Partnerships to end college hunger
On opening day one year, I met a freshman weeping on a bench near my office. I asked her what was wrong, and she sobbed, “They wouldn’t let me eat lunch.” A graduate of our local public schools, she did not realize she had to pay for lunch in college since she always had free lunch in school. She had only enough money to take the bus home.
I made sure she got lunch and then had a chat with the food service manager about accommodating students who need food. “Take their names, let them eat, send me the bill,” was the gist of my message.
Trinity Washington serves a remarkably low-income student body; more than 80 percent of the first-year class have Pell grants.
Food insecurity among our students from impoverished D.C. neighborhoods is not surprising, but a recent report by Temple University Professor Sara Goldrick-Rab and researchers at the Wisconsin HOPE lab reveals that as many as 36 percent of students across socio-economic levels experience food insecurity at some point during their college days.
Not your father’s food service
Like many universities, Trinity maintains a food pantry to help our hungry students; nearly 150 students used this service in the 2017-18 academic year. Trinity is one of more than 600 members of the College and University Food Bank Alliance.
Beyond food pantries, higher education needs more substantial changes in the structure of food service to accommodate new student populations—many more low-income students, part-time “post-traditional” students attending in new patterns, and traditional students facing increasing financial challenges with rising costs of attendance.
For generations, campus dining has operated according to conventional notions of who goes to college—the 18- to 22-year-old residential student whose parents pay the bills and who goes home at regular intervals on semester breaks.
Fewer than 20 percent of today’s college students match that old stereotype, but it remains the template for many food service contracts. The fundamental contract structures remain the same, including closure of the dining halls at specific intervals: a month around Christmas, a week during spring break, and two or three summer months.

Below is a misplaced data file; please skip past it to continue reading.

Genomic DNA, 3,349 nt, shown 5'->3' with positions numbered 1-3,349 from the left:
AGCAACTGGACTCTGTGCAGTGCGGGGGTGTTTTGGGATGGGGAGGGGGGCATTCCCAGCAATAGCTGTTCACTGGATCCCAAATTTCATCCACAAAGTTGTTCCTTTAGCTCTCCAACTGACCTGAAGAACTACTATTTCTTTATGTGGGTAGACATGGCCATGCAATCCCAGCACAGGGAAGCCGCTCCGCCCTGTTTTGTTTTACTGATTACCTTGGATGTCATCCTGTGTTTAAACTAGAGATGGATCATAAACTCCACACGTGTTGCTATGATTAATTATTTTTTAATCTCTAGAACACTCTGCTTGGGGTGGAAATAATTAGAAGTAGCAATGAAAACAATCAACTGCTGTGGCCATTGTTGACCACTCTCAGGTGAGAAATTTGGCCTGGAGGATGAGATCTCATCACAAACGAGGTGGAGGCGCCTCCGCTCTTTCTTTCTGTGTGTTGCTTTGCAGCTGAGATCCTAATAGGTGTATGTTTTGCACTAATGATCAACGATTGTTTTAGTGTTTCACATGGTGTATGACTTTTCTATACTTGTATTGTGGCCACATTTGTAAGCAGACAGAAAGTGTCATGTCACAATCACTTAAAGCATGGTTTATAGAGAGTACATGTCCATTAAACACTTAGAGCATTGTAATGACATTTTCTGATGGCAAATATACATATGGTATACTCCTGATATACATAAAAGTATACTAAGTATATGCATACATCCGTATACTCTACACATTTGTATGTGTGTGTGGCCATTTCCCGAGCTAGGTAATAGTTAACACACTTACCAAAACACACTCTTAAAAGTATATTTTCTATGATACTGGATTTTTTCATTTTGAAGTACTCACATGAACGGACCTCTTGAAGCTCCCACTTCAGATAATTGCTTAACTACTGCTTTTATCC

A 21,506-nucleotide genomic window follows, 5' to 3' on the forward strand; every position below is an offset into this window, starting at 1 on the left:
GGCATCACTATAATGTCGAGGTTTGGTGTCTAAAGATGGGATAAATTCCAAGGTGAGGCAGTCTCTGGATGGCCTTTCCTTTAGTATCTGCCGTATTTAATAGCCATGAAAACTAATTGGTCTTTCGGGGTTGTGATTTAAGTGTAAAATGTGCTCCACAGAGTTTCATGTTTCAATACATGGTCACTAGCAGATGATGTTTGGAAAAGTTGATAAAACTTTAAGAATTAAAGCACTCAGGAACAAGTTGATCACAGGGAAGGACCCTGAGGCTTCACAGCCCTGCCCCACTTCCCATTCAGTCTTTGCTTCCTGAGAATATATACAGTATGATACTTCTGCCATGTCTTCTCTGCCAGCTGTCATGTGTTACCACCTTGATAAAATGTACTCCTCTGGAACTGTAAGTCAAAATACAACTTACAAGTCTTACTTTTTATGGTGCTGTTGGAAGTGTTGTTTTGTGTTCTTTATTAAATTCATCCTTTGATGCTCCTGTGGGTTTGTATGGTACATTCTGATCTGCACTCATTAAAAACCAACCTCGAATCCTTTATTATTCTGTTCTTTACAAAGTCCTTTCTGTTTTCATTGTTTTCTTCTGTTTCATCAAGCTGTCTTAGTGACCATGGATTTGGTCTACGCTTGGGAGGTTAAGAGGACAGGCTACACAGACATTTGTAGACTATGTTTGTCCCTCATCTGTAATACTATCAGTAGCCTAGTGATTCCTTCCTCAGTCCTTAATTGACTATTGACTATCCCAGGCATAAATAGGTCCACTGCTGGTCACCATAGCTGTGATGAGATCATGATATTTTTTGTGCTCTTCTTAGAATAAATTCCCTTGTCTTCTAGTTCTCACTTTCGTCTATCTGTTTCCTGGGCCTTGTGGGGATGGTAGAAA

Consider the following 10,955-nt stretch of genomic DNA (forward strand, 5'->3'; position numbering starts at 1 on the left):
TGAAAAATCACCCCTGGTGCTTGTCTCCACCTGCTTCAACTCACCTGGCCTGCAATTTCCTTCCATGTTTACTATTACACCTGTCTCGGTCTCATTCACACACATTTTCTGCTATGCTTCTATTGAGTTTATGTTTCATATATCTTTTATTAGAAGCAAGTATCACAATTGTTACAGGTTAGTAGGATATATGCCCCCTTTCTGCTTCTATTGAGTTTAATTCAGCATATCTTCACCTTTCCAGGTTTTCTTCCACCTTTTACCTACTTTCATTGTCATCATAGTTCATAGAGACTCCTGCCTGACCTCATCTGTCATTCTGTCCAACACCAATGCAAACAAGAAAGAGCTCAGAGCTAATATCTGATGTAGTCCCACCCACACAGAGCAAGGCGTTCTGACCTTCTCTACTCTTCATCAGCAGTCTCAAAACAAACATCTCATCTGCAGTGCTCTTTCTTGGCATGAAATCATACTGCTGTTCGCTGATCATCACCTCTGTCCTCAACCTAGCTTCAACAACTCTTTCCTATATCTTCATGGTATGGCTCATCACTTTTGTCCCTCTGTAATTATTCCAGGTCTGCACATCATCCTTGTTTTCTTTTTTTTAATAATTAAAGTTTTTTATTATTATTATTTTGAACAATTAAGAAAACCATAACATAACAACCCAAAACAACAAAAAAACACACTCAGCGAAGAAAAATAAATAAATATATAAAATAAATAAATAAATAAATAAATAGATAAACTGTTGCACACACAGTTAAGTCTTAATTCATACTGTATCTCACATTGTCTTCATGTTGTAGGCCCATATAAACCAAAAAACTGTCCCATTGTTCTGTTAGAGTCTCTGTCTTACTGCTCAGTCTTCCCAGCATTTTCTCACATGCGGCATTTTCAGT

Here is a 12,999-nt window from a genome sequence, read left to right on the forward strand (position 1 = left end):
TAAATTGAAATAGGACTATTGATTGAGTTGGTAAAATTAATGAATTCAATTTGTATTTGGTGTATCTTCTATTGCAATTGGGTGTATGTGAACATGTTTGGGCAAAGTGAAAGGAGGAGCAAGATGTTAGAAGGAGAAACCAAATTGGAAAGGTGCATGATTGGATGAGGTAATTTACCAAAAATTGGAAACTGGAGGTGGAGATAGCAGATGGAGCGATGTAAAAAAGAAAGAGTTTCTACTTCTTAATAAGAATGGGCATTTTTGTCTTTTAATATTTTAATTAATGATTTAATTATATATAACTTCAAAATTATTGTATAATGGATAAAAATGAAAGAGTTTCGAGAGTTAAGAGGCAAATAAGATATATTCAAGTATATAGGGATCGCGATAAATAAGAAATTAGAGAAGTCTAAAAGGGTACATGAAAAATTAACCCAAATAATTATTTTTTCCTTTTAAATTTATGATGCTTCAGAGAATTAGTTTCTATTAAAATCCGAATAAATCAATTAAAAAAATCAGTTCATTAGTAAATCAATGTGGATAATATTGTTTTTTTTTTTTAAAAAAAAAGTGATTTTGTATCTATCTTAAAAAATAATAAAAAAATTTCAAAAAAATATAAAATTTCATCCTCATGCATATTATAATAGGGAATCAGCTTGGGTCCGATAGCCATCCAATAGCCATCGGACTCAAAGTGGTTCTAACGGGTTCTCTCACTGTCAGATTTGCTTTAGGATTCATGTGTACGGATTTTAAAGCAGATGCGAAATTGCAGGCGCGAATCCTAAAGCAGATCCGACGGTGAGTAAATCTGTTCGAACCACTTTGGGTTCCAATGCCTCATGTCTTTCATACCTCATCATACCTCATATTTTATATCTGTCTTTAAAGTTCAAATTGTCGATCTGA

Many universities offer a variety of course schedule options for the diverse student populations we serve, and what might be spring break for one group is a regular class week for others.
Residential undergraduates are not the only population that depends on campus dining. Professional students find it frustrating to arrive on campus for summer courses only to find no dining services open in June and July because “the kids” are gone.
Those “kids” are also less likely to be partying in Daytona and more likely to be working long hours during break periods—and they often stay close to campus during breaks and need dining options.
Restructuring dining service contracts to keep some meal service available challenges both colleges and food service partners to think creatively.
Operating a dining hall has real costs for labor, food and supplies, and estimating customer demand during breaks can be difficult. But a thoughtful assessment of the need for continuous dining options should be an essential part of institutional strategic planning.
Universities and food service partners must also find better solutions for the problem of food insecurity on campus. One solution allows students to donate swipes on their meal cards to help hungry peers.
Swipe Out Hunger is an organization that operates on three dozen campuses in 18 states. The program depends on a cooperative partnership between the university administration and dining service company. A business model that promotes student health will also be healthy in the long run for a university’s bottom line.
Healthy, happy students will become supportive alumni.
Patricia McGuire is president of Trinity Washington University.